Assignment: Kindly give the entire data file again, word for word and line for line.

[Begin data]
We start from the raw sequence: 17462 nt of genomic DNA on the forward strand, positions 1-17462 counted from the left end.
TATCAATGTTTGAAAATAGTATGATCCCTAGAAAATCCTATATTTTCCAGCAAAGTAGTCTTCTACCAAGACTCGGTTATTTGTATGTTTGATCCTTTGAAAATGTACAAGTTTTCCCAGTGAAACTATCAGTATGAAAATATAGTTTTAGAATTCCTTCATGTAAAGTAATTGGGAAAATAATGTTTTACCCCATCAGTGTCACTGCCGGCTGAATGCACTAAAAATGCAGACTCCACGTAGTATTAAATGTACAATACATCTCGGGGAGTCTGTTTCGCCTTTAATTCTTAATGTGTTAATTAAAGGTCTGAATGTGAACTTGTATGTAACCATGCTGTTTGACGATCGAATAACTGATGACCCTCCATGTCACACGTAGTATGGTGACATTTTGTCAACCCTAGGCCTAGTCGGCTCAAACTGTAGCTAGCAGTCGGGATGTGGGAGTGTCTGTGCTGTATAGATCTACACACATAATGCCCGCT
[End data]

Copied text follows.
We start from the raw sequence: 17462 nt of genomic DNA on the forward strand, positions 1-17462 counted from the left end.
TATCAATGTTTGAAAATAGTATGATCCCTAGAAAATCCTATATTTTCCAGCAAAGTAGTCTTCTACCAAGACTCGGTTATTTGTATGTTTGATCCTTTGAAAATGTACAAGTTTTCCCAGTGAAACTATCAGTATGAAAATATAGTTTTAGAATTCCTTCATGTAAAGTAATTGGGAAAATAATGTTTTACCCCATCAGTGTCACTGCCGGCTGAATGCACTAAAAATGCAGACTCCACGTAGTATTAAATGTACAATACATCTCGGGGAGTCTGTTTCGCCTTTAATTCTTAATGTGTTAATTAAAGGTCTGAATGTGAACTTGTATGTAACCATGCTGTTTGACGATCGAATAACTGATGACCCTCCATGTCACACGTAGTATGGTGACATTTTGTCAACCCTAGGCCTAGTCGGCTCAAACTGTAGCTAGCAGTCGGGATGTGGGAGTGTCTGTGCTGTATAGATCTACACACATAATGCCCGCT